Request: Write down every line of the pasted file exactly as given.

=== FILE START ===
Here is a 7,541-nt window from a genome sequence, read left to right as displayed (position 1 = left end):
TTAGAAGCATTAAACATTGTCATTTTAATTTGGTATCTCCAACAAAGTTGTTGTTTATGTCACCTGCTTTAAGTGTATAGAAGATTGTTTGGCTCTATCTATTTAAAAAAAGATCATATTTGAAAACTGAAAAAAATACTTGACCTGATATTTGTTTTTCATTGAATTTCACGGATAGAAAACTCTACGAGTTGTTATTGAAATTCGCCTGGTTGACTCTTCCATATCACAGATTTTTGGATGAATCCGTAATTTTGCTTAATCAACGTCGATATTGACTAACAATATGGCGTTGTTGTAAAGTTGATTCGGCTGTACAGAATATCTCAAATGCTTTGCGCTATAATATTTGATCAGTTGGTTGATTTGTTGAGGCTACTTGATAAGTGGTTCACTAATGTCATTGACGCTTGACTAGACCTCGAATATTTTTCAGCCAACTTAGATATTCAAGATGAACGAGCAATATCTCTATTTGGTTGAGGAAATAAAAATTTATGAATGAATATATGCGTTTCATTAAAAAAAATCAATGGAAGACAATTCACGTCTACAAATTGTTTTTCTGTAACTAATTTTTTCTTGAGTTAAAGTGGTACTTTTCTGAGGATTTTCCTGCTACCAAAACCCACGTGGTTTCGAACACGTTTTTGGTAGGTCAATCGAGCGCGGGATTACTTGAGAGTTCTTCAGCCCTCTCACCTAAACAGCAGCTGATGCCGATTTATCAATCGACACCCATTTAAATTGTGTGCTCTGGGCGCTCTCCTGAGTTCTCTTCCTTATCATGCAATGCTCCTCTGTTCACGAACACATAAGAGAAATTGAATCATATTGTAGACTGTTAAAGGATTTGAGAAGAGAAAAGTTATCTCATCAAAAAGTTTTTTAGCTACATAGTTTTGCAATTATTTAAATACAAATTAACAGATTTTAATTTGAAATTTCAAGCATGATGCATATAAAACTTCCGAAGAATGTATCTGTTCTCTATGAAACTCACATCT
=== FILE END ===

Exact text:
Here is a 7,541-nt window from a genome sequence, read left to right as displayed (position 1 = left end):
TTAGAAGCATTAAACATTGTCATTTTAATTTGGTATCTCCAACAAAGTTGTTGTTTATGTCACCTGCTTTAAGTGTATAGAAGATTGTTTGGCTCTATCTATTTAAAAAAAGATCATATTTGAAAACTGAAAAAAATACTTGACCTGATATTTGTTTTTCATTGAATTTCACGGATAGAAAACTCTACGAGTTGTTATTGAAATTCGCCTGGTTGACTCTTCCATATCACAGATTTTTGGATGAATCCGTAATTTTGCTTAATCAACGTCGATATTGACTAACAATATGGCGTTGTTGTAAAGTTGATTCGGCTGTACAGAATATCTCAAATGCTTTGCGCTATAATATTTGATCAGTTGGTTGATTTGTTGAGGCTACTTGATAAGTGGTTCACTAATGTCATTGACGCTTGACTAGACCTCGAATATTTTTCAGCCAACTTAGATATTCAAGATGAACGAGCAATATCTCTATTTGGTTGAGGAAATAAAAATTTATGAATGAATATATGCGTTTCATTAAAAAAAATCAATGGAAGACAATTCACGTCTACAAATTGTTTTTCTGTAACTAATTTTTTCTTGAGTTAAAGTGGTACTTTTCTGAGGATTTTCCTGCTACCAAAACCCACGTGGTTTCGAACACGTTTTTGGTAGGTCAATCGAGCGCGGGATTACTTGAGAGTTCTTCAGCCCTCTCACCTAAACAGCAGCTGATGCCGATTTATCAATCGACACCCATTTAAATTGTGTGCTCTGGGCGCTCTCCTGAGTTCTCTTCCTTATCATGCAATGCTCCTCTGTTCACGAACACATAAGAGAAATTGAATCATATTGTAGACTGTTAAAGGATTTGAGAAGAGAAAAGTTATCTCATCAAAAAGTTTTTTAGCTACATAGTTTTGCAATTATTTAAATACAAATTAACAGATTTTAATTTGAAATTTCAAGCATGATGCATATAAAACTTCCGAAGAATGTATCTGTTCTCTATGAAACTCACATCT